No announcement yet.

Is Snap really so terrible?

  • Filter
  • Time
  • Show
Clear All
new posts

    Is Snap really so terrible?

    It seems like the various *buntu flavors have taken some heat over Canonical's embracing of Snap as its main installer (see video at end). As far as I can tell, everything I've installed via Snap runs okay. (You can list all your Snap installs on the command line with: list snap.) Some pundits sing the praises of Flatpak, but I have had at least a few problems with that technology. In at least one Flatpak install, the app didn't inherit my Kubuntu's look and feel settings. It did its own thing. It's a long story, but I have two LibreOffice installs, neither of which is the distro's original install. I had some problems with the original, and so I purged it and then reinstalled via the command line. I also have a Flatpak install of LO. I use the Flatpak one for my daily work-from-home job, and the command line one for everything else. I do notice that the Flatpak one runs more slowly.

    That's the complaint by the guy in the video. He claims that all the Snap installs run slower than they should. If Snap really is so terrible, I could conceivably just get rid of it and stay with Kubuntu. I could uninstall every Snap-based install and reinstall via other means, and then uninstall Snap itself. Would it actually be worth it, however? To me it doesn't seem that Flatpak installs perform any better. Am I wrong? It's also possible to avoid both Snap and Flatpak, but that would place big limitations on your system. In some cases, Flatpak may be the only way to install something.

    Some users have Snap-purged their *buntu; others have even switched distros. Do they have a point? Or is the Snap-bashing over-hyped?

    I do notice that my system takes way longer to boot up than I would prefer, but up until now I've considered it a hardware problem, and that I should finally get on board with a solid state drive.


    You can list all your Snap installs on the command line like this:
    snap list

    All the Flatpak ones can be listed like this:
    flatpak list --app

    Finally, list all the Apt installs like this:
    apt list --installed
    Last edited by Tom_ZeCat; Jul 01, 2022, 06:18 AM.
    Kubuntu 20.04 (desktop & laptop), Windows 7 (via VirtualBox on desktop PC)

    I'll bite.

    So, here I was going down the same road of bashing it. I still really do not prefer it and all explain shortly.

    As far as my boot up time I see no difference there caused by all the Loop attachments. I see those mounts more low level and systems should be able to do those mounts relatively easily and quickly. Those happen on many other system needs as well. I could be wrong, but none of my systems I've upgraded has suffered boot wise.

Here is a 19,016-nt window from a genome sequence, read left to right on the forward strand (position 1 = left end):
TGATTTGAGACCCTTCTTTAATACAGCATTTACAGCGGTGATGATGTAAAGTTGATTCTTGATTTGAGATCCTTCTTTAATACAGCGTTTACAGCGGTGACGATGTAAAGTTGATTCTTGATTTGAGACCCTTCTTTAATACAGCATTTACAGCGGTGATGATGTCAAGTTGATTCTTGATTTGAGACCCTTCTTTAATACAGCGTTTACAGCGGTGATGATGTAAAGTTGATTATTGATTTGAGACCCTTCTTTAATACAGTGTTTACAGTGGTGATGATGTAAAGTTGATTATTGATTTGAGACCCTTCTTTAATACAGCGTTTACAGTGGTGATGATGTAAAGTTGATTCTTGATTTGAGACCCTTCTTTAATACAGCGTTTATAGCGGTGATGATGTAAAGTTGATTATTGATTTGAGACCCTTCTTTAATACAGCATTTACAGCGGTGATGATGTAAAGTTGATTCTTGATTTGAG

The arguments I've heard about introducing spyware is a non-subject to me as well. Why? Just about any software you install one way or the other can suffer from that. It would be up to the larger communities to keep all of that in check. I'm sure straight software installs, SNAP, and FlatPak are all scrutinized by someone.

    Now to my main point of why I really do not prefer SNAP. On all of my machines that I have SNAP on with Firefox ALL are slow to start FireFox and even when browsing there is slowness. And it has nothing to do with the machine, my ISP or any of that. It is SNAP. How do I know? Well, I have this control PC here that runs current NEON of which has yet to move to that new base. It isn't a fantastical machine either. It boots as I would expect and is comparable to my other machines that have been updated. It is at the FireFox level that I've noticed the issues and all SNAP based installs are problematic. Anyone to argue otherwise is Head-in-the-Sand attitude. Just admit it and state "it is being worked on, we know". At least for me that is all I would need to hear IF they were actually trying to fix that issue. I've done my studies.

    Though I keep hearing this is FireFox's decision to SNAP it. Not sure how much I believe that but I'll continue to study and test.

    As far as other SNAP items, I cannot say. I try not to go that route due to the slowness I do see out of SNAP FireFox.

    Last edited by MoonRise; Jul 01, 2022, 06:37 AM.


      It is mostly politically and ethically motivated, with legit, but probably solvable technical issues thrown in.
      Canonical = bad, usually
      But not without some legitimate reasons
      The servers for the software packages ARE closed, and controlled by Canonical.

      On the other hand, it is perfectly OK for RedHat to more or less force its desired stuff into the Linux ecosphere. Systemd, pulseaudio, etc. Wayland and Flatpak, even, if you squint a tiny bit and see Freedesktop as an extension of Red Hat/Gnome.
      I'll ask Jeeves


        Originally posted by claydoh View Post
        It is mostly politically and ethically motivated, with legit, but probably solvable technical issues thrown in.


          Late to the party......

          My system with an nVME drive performs very well. I have a SNAP for Chromium and Brave and they seem to perform OK. A while back I installed a SNAP for LibreOffice and it was .dog.slow! I would click on an option or type and the response was very noticeably delayed. My preferred install is the AppImage and I was able to find an AppImage for it that was slightly older. Now ,everything is "snappy" again.

          "A man has to know his limitations." Harry Callihan (Dirty Harry)
          DIY ASRock AB350, AMD Ryzen 3 1200, 16 GB RAM, nvidia GT-710, kubuntu 20.04